Who was the richest chinese man, Lui Che-woo, for one day!
Asia’s (almost) richest man In China. January 2014
Lui Che-woo won’t forget last Friday in a hurry. Why so? He was named Asia’s richest man – albeit for just one day. Bloomberg first decreed that the 84 year-old Hong Kong tycoon was $100 million richer than Li Ka-shing, and therefore the region’s wealthiest person. A few hours later it made a correction, having adjusted its calculations on Lui’s net worth to $23.7 billion (not to be sniffed at, but still trailing Li’s $29.5 billion.)
Lui was born in 1929 in Guangdong’s Jiangmen city. The Sino-Japanese War of the late 1930s then forced him to flee to Hong Kong without finishing high school. But during Hong Kong’s own occupation by the Japanese Lui got rich, selling snacks made of cassava powder.
But the currency in the city – Japanese military notes – was worthless after Japan lost the war. Unfazed by this setback, Lui moved on to his next business in Okinawa, where he bought military equipment which he then sold as machinery parts in Hong Kong. Lui became a millionaire once again.
First big break
Lui’s new venture opened his eyes to the potential of Hong Kong’s mining industry. He reserved the best heavy machinery for himself and acquired the territory’s biggest quarry in the 1960s.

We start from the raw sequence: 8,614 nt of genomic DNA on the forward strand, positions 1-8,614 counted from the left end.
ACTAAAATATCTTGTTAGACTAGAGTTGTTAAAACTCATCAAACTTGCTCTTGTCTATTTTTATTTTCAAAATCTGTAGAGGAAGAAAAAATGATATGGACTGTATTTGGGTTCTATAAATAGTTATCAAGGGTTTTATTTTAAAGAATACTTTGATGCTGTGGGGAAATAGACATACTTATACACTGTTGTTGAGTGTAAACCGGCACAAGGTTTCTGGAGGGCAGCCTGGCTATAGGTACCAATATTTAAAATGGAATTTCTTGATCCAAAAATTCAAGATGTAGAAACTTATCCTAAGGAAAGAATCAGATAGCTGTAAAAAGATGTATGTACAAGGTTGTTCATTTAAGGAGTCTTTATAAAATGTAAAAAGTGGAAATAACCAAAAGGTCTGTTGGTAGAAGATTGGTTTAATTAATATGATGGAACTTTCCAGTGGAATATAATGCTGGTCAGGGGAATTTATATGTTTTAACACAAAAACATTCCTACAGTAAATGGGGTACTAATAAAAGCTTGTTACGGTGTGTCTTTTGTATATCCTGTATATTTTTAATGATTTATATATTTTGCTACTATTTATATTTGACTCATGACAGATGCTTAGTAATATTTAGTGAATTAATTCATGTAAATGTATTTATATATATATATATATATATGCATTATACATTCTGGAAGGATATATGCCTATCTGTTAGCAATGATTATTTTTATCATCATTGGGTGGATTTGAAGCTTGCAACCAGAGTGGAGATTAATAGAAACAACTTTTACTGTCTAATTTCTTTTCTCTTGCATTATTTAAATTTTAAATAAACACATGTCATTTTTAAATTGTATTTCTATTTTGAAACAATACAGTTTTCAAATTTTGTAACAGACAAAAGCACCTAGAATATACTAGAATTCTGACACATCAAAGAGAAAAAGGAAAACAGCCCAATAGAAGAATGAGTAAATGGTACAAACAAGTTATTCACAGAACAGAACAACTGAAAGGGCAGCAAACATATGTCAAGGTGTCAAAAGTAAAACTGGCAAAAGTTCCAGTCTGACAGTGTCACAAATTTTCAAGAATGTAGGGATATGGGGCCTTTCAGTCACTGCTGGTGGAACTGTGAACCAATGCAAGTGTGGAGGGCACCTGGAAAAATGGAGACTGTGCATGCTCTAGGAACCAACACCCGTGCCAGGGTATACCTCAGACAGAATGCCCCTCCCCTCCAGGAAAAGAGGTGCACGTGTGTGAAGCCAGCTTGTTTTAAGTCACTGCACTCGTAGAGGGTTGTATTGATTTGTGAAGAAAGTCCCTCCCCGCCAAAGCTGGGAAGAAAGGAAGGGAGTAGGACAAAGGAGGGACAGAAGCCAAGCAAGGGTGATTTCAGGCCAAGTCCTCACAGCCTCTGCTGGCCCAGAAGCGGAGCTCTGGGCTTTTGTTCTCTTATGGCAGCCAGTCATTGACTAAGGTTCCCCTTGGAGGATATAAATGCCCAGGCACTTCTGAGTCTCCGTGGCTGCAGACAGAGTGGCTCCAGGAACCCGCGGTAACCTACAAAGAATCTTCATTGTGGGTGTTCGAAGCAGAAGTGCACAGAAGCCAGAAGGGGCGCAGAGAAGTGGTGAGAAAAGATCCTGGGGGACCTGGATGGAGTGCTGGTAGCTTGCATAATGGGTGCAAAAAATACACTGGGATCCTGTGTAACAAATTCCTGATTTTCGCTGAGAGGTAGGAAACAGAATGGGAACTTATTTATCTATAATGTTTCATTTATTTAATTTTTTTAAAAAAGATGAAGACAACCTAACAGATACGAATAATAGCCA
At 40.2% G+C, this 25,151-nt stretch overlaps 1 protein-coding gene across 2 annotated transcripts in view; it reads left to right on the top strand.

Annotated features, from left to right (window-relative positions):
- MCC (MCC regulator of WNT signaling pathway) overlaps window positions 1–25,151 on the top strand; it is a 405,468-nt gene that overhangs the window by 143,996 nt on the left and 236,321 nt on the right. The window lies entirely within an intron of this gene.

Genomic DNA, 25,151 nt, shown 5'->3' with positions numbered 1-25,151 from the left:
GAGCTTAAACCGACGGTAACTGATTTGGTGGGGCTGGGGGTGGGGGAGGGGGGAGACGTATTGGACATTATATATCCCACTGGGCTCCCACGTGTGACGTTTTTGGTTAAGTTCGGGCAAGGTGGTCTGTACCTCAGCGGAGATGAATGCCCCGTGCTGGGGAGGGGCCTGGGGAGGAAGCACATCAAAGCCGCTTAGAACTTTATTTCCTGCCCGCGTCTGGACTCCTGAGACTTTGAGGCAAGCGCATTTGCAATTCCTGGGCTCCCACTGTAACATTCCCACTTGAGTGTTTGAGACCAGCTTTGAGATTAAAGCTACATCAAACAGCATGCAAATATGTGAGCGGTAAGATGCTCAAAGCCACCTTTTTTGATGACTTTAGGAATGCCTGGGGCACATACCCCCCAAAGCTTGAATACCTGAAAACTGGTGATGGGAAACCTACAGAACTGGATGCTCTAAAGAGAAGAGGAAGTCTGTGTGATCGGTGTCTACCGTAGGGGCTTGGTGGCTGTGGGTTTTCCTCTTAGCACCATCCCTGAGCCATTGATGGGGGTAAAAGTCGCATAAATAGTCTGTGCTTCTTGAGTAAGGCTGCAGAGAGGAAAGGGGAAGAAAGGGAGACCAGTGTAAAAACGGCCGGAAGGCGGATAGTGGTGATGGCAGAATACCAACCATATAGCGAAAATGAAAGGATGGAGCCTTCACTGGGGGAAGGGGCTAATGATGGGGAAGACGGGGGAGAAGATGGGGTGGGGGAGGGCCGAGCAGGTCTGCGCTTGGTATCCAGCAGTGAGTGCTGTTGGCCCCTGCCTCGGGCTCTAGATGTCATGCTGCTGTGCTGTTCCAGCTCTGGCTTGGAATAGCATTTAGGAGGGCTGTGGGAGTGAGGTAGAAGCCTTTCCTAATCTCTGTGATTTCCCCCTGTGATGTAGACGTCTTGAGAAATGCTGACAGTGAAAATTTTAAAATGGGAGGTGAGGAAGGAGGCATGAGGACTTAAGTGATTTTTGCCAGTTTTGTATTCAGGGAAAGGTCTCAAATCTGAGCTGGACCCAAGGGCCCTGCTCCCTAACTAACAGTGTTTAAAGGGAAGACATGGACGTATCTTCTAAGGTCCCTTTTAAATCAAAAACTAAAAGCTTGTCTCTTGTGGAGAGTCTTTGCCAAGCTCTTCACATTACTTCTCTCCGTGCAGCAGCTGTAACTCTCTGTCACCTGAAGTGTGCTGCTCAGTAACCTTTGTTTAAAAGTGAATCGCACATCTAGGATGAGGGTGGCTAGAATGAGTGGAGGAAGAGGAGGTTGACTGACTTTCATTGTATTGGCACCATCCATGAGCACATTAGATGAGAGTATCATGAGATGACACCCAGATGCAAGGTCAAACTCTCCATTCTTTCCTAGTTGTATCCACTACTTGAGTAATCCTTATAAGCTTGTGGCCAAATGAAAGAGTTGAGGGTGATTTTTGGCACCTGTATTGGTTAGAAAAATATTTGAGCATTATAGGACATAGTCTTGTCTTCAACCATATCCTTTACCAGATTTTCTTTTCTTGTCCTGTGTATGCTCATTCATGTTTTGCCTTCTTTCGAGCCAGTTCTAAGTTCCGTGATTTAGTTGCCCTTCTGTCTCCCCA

Brisk demand for construction materials spawned Lui’s next diversification: into real estate. In the late 1970s he was among the early movers into hotel properties in Tsim Sha Tsui (one of Hong Kong’s busiest shopping areas). In 1987 Lui he listed his property flagship K Wah Group.
Second big break
Lui’s real estate business didn’t grow at anything like the pace of leading Hong Kong property tycoons like Li Ka-shing. In fact, his net worth didn’t rank among Hong Kong’s top five at the time the territory was handed back to China in 1997. Instead what has taken Lui up the rich lists is his bet on Macau’s casino boom. In 2002, he managed to get one of the three licences made available when Macau broke up casino mogul Stanley Ho’s gaming monopoly. The resulting casino franchise became today’s Galaxy Entertainment.
Galaxy’s rise has been a bumpy one. Its early investments were constrained by the global credit crunch six years ago. At the time Galaxy’s stock plunged to a low of HK$0.66 ($0.085) per share. But he rode out the turmoil and opened a second casino, the massive Galaxy Mega Resort, in 2011. This brought in an influx of Chinese gamblers, ready to spend big. As of this week, Galaxy’s share price stands at HK$80, a price that has spiked more than 120 times from its lowest point.
Need to know
Lui’s two trademarks are a flat cap and a large grin. He’s also unflappable. When tussling for a casino licence in 2001, someone put a coffin outside one of his hotels. But Lui laughed off the death threat, claiming it was just a “sick joke”, reports Singtao Daily.
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